Oct 05 2002
parent reply Evan McClanahan <evan dontSPAMaltarinteractive.com> writes:
Burton Radons wrote:
 Excellent.  It's just an inverted default - C++ defaults to final, D 
 defaults to virtual, but it should be described, as Walter implies that 
 the compiler can optimise virtual methods when he obviously means final. 
  In DLI it would run at 5% the speed.  ;-)
 
 Could it be eligible for Phobos (BSD or LGPL)?  Walter's implementation 
 is, uh, rather limited (as useless as C's) and I have a port of Python's 
 Random class, but it doesn't have claims for speed or such a long period 
 (it's only 6.954e12, not 1e6001).  Python's interface with Mersenne 
 Twister RNG would be both fast and convenient.

Here is the homepage for the researchers who came up with the algorithm: http://www.math.keio.ac.jp/~matumoto/emt.html They have a BSD license on the code, so it should be fine. Give me a little while to clean it up and add invariants and tests and such, and I'd be more than willing to donate it. For the time being, it's rather messy, uncommented, and a tad inconsistent in style. Not to mention that I don't have the license boilerplate in there. I'll also take a look at the Python interface and see what I can do to make it conformant to that, unless someone has some major disagreements. Evan
Oct 06 2002
parent Evan McClanahan <evan dontSPAMaltarinteractive.com> writes:
Evan McClanahan wrote:
 such a long period (it's only 6.954e12, not 1e6001).  Python's 
 interface with Mersenne Twister RNG would be both fast and convenient.


Not 100% sure about how to structure this though. Rework the current rand into a baseclass, and make MTrandom a subclass? Make MTrandom the lowest level random? This might hose people who need better constrained execution times more than a good source of randomness. Also, I can imliment all of the statistics functions at the end of the python spec for random, but: - Can't really test them, as I don't know what they mean, for the most part. - Are they really needed? - Having them there shys away somewhat from the whole goal of something simple, fast, and good to replace C's rand. Let me know what you think. Evan
Oct 06 2002
prev sibling parent reply "Dario" <supdar yahoo.com> writes:
I quote from the D programming language specification:
"Templates cannot be used to add non-static members or functions to
classes."

I guess that this cannot be done because the compiler will have problems to
decide if a method should be virtual or not.
Can we add final methods to a class? I can't see a reason why we shouldn't.

e.g.:
class C
{
template insideC(T, U)
{
final func(out T a, in U b) {a = cast(T) b;}
}}

instance insideC(int, float), insideC(float, int), insideC(byte, bit);
Oct 07 2002
parent reply "Dario" <supdar yahoo.com> writes:
I realized that what I've written is nosense...
What I meant is a way to provide a quick method to add methods to a class
using templates. In the example you see a kinda anonymous template instances
(to be accessed as: C c; c.func(12, 12.0);).
But maybe it doesn't fit well in the language.

 I quote from the D programming language specification:
 "Templates cannot be used to add non-static members or functions to
 classes."

 I guess that this cannot be done because the compiler will have problems

 decide if a method should be virtual or not.
 Can we add final methods to a class? I can't see a reason why we

 e.g.:
 class C
 {
 template insideC(T, U)
 {
 final func(out T a, in U b) {a = cast(T) b;}
 }}

 instance insideC(int, float), insideC(float, int), insideC(byte, bit);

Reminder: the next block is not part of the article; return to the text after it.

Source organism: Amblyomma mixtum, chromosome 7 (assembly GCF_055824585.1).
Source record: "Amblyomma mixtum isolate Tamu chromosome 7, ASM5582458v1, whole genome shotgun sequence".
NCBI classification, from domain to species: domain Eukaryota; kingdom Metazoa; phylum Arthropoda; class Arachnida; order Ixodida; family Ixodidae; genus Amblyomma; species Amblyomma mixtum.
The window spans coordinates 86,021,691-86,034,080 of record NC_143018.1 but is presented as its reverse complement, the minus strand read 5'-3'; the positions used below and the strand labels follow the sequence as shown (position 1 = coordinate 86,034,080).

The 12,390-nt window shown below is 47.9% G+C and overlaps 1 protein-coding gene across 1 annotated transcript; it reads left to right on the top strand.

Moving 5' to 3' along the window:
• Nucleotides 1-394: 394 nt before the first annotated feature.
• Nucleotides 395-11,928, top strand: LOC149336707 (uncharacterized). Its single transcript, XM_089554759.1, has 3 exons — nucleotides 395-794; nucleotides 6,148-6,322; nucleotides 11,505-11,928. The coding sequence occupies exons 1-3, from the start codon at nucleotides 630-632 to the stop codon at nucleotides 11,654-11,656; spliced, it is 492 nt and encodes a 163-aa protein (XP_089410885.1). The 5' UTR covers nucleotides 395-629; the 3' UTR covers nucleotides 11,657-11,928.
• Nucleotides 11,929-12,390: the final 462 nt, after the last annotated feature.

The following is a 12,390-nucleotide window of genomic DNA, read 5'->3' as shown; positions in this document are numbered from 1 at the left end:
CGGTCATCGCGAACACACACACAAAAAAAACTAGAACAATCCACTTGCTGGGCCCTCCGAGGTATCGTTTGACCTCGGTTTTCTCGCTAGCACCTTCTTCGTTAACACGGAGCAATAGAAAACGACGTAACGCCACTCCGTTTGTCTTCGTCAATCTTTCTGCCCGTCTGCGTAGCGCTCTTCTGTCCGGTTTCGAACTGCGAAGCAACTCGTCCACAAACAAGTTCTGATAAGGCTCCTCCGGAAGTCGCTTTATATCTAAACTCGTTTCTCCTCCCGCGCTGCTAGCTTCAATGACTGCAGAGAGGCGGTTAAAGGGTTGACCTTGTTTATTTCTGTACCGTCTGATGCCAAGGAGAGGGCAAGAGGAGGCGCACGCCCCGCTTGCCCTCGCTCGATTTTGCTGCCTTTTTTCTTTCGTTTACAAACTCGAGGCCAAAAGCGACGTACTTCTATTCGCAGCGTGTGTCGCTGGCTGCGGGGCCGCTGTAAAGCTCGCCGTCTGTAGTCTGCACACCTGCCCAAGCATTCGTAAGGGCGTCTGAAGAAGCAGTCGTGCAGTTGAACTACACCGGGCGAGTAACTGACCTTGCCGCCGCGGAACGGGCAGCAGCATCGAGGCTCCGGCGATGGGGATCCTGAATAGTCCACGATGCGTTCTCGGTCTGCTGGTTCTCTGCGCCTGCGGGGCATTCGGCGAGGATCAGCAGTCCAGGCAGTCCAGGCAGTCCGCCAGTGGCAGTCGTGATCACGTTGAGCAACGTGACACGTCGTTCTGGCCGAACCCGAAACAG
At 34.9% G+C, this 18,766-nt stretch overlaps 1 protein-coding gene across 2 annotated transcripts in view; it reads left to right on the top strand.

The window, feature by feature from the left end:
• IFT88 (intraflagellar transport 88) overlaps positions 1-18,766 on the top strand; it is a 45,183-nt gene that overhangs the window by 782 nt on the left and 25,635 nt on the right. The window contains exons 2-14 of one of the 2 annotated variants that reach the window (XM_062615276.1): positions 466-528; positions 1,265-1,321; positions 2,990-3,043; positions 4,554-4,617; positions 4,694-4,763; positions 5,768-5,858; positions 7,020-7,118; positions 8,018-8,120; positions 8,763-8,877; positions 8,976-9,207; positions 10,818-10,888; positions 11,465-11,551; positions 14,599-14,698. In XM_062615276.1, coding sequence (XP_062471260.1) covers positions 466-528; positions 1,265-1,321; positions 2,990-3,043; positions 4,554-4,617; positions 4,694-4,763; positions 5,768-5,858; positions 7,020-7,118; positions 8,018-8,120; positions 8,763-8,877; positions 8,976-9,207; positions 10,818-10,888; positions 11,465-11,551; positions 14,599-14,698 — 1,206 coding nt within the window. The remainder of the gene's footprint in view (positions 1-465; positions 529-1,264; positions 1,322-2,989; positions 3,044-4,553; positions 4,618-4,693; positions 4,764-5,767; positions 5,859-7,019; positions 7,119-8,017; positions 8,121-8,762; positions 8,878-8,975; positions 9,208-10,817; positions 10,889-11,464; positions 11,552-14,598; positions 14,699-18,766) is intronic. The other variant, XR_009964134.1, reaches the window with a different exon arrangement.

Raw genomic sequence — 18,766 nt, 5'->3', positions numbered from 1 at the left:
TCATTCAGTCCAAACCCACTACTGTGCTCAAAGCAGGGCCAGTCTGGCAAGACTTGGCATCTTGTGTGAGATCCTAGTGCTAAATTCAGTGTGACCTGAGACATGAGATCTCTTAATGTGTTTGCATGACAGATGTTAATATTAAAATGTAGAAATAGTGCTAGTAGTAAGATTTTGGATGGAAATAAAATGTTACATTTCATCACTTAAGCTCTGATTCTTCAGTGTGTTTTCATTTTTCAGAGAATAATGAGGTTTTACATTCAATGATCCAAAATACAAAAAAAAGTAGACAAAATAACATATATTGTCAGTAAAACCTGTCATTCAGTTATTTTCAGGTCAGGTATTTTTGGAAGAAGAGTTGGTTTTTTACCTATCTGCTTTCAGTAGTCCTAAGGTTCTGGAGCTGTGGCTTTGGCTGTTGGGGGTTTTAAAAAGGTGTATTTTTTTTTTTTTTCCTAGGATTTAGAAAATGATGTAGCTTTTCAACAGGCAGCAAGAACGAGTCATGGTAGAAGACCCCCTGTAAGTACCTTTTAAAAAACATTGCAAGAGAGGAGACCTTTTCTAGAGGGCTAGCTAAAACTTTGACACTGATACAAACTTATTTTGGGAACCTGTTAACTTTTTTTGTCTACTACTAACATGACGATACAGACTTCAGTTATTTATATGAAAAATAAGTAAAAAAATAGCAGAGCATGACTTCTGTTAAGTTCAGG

Oct 07 2002
parent "Walter" <walter digitalmars.com> writes:
"Dario" <supdar yahoo.com> wrote in message
news:ans1pv$pch$1 digitaldaemon.com...
 I realized that what I've written is nosense...
 What I meant is a way to provide a quick method to add methods to a class
 using templates. In the example you see a kinda anonymous template

 (to be accessed as: C c; c.func(12, 12.0);).
 But maybe it doesn't fit well in the language.

You can add methods, they'll just need to be static.
Oct 07 2002
prev sibling next sibling parent Burton Radons <loth users.sourceforge.net> writes:
Evan McClanahan wrote:
 I ported some C++ code (Mersienne Twister random number generator) to D. 
  It's running at about 70-75% of the speed of the C++ version.  Is this 
 because of the alpha-ness of the code generator, or are there some 
 general D optimization tips that I could take advantage of?  I've 
 already disabled the GC for the section involved.  My version of DMD is 
 .43 and the C++ version is compiled by MSC++ 6.

Oh, and that you're using the right types. Not accidentally using long when you mean int, that sort of thing (long divide is incredibly expensive, but they're all at least three times as long as the int form).
Oct 04 2002
prev sibling parent "Walter" <walter digitalmars.com> writes:
"Evan McClanahan" <evan dontSPAMaltarinteractive.com> wrote in message
news:ankece$q3p$1 digitaldaemon.com...
 I ported some C++ code (Mersienne Twister random number generator) to D.
   It's running at about 70-75% of the speed of the C++ version.  Is this
 because of the alpha-ness of the code generator, or are there some
 general D optimization tips that I could take advantage of?  I've
 already disabled the GC for the section involved.  My version of DMD is
 .43 and the C++ version is compiled by MSC++ 6.

Some possibilities: 1) The D runtime library is currently build with full debug on, which is quite a bit slower than optimal. 2) Are you comparing it with DMC++, or another C++ compiler? DMC++ and DMD share the optimizer/code generator, so that will give an apples-apples comparison of the languages rather than the vagaries of the implementation. 3) Without seeing the code, it is possible that it isn't written to take advantage of D's code gen strengths. 4) Make sure you're compiling with -release.
Oct 04 2002